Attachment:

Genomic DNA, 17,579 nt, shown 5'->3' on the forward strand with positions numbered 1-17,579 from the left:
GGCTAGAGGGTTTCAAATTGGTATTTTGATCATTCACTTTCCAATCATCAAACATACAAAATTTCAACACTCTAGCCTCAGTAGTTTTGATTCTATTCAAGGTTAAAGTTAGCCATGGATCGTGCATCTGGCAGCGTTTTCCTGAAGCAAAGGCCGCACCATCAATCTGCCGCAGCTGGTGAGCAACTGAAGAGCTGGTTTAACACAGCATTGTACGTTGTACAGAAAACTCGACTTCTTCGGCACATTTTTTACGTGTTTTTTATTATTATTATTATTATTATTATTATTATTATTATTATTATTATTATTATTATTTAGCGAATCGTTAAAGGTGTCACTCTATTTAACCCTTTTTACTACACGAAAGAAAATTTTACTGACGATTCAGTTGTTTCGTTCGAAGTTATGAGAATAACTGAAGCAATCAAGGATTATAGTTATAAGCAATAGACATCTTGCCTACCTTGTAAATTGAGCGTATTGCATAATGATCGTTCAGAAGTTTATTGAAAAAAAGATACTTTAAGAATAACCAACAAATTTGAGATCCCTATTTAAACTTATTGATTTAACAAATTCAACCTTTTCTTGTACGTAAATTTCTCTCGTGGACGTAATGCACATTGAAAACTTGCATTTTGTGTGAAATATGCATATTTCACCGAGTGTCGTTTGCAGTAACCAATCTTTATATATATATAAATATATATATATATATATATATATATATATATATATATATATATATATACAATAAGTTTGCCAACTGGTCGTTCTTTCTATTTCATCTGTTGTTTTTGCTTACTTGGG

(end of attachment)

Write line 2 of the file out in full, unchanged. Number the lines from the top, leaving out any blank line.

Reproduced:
GGCTAGAGGGTTTCAAATTGGTATTTTGATCATTCACTTTCCAATCATCAAACATACAAAATTTCAACACTCTAGCCTCAGTAGTTTTGATTCTATTCAAGGTTAAAGTTAGCCATGGATCGTGCATCTGGCAGCGTTTTCCTGAAGCAAAGGCCGCACCATCAATCTGCCGCAGCTGGTGAGCAACTGAAGAGCTGGTTTAACACAGCATTGTACGTTGTACAGAAAACTCGACTTCTTCGGCACATTTTTTACGTGTTTTTTATTATTATTATTATTATTATTATTATTATTATTATTATTATTATTATTATTATTTAGCGAATCGTTAAAGGTGTCACTCTATTTAACCCTTTTTACTACACGAAAGAAAATTTTACTGACGATTCAGTTGTTTCGTTCGAAGTTATGAGAATAACTGAAGCAATCAAGGATTATAGTTATAAGCAATAGACATCTTGCCTACCTTGTAAATTGAGCGTATTGCATAATGATCGTTCAGAAGTTTATTGAAAAAAAGATACTTTAAGAATAACCAACAAATTTGAGATCCCTATTTAAACTTATTGATTTAACAAATTCAACCTTTTCTTGTACGTAAATTTCTCTCGTGGACGTAATGCACATTGAAAACTTGCATTTTGTGTGAAATATGCATATTTCACCGAGTGTCGTTTGCAGTAACCAATCTTTATATATATATAAATATATATATATATATATATATATATATATATATATATATATATATATACAATAAGTTTGCCAACTGGTCGTTCTTTCTATTTCATCTGTTGTTTTTGCTTACTTGGG